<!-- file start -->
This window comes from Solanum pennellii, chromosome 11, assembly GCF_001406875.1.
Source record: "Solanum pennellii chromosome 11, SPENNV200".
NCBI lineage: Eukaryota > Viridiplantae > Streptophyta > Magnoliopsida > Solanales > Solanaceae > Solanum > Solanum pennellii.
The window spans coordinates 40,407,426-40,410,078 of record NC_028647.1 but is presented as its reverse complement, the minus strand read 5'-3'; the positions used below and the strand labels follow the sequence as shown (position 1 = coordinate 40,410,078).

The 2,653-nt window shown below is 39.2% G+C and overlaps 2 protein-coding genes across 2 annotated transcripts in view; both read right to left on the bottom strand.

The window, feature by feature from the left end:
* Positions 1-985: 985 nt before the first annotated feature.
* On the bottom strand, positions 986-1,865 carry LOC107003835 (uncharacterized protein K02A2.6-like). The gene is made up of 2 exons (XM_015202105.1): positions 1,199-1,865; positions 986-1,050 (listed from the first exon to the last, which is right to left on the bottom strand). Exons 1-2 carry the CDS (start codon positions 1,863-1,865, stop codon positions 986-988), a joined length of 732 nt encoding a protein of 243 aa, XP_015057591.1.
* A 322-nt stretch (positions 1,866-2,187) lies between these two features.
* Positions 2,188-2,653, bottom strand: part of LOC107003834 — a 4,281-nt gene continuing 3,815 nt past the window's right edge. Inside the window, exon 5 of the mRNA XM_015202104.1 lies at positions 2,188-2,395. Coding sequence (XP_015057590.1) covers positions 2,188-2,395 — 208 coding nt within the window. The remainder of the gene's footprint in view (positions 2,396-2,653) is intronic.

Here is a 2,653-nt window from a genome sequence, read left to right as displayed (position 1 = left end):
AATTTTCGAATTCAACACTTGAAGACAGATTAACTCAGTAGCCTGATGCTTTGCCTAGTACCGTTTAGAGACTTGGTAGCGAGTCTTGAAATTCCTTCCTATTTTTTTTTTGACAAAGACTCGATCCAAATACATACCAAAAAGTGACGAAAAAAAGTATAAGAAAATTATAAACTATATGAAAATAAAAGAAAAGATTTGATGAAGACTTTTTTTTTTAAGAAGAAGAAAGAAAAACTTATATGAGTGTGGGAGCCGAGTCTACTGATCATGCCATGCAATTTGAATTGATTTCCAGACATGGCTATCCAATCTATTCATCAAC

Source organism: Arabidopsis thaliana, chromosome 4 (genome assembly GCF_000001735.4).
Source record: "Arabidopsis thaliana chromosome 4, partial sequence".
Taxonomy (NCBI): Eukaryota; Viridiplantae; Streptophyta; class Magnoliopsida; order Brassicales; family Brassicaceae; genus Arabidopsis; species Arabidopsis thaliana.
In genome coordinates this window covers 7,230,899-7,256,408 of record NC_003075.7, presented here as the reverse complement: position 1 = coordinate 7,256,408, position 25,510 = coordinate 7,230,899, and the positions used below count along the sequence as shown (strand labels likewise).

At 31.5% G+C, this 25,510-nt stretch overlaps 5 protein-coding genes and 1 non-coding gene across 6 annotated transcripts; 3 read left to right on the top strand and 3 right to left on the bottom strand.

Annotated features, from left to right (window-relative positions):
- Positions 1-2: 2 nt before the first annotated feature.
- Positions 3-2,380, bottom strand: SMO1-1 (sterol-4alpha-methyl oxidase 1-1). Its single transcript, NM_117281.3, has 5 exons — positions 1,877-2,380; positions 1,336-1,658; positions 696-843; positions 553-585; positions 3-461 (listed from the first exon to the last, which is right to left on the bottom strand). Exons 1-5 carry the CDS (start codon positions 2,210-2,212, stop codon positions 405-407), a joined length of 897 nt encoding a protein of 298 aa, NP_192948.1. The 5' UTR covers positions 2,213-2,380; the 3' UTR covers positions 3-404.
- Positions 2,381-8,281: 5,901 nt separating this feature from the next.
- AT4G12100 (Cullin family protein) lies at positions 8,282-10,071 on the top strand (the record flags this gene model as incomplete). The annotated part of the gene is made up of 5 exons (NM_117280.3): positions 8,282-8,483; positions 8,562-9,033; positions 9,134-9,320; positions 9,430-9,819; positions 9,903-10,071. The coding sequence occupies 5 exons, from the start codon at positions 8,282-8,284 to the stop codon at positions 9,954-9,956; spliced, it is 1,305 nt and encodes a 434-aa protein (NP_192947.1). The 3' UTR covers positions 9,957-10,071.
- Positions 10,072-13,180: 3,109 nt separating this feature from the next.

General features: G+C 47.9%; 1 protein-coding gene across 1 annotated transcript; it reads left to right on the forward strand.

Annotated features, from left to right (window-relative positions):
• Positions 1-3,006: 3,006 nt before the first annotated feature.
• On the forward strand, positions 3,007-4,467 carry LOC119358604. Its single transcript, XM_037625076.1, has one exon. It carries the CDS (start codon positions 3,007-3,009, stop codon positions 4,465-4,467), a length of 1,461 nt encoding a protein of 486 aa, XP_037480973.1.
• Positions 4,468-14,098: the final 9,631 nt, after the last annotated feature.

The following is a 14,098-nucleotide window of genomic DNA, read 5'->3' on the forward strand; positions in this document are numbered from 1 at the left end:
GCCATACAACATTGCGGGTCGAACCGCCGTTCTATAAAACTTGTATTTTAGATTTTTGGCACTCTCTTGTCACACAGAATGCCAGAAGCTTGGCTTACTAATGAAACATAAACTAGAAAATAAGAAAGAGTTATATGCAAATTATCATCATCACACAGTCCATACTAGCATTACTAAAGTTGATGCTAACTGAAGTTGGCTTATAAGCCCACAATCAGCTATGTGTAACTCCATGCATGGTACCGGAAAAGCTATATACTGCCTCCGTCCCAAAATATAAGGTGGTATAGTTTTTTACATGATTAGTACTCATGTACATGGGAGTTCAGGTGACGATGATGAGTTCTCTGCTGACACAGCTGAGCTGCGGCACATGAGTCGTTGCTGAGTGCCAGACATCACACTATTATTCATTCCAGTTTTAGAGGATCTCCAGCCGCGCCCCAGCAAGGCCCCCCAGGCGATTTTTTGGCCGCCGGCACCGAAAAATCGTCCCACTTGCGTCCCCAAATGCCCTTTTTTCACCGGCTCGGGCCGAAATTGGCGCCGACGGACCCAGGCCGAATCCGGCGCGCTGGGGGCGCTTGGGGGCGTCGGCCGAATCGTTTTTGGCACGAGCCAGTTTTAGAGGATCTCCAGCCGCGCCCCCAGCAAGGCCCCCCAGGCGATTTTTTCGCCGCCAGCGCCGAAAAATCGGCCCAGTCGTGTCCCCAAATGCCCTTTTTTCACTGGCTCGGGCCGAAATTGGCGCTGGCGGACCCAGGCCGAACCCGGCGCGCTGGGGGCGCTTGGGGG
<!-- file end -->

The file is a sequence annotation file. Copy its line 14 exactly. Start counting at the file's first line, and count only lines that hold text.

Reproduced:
Source record: "Arabidopsis thaliana chromosome 4, partial sequence".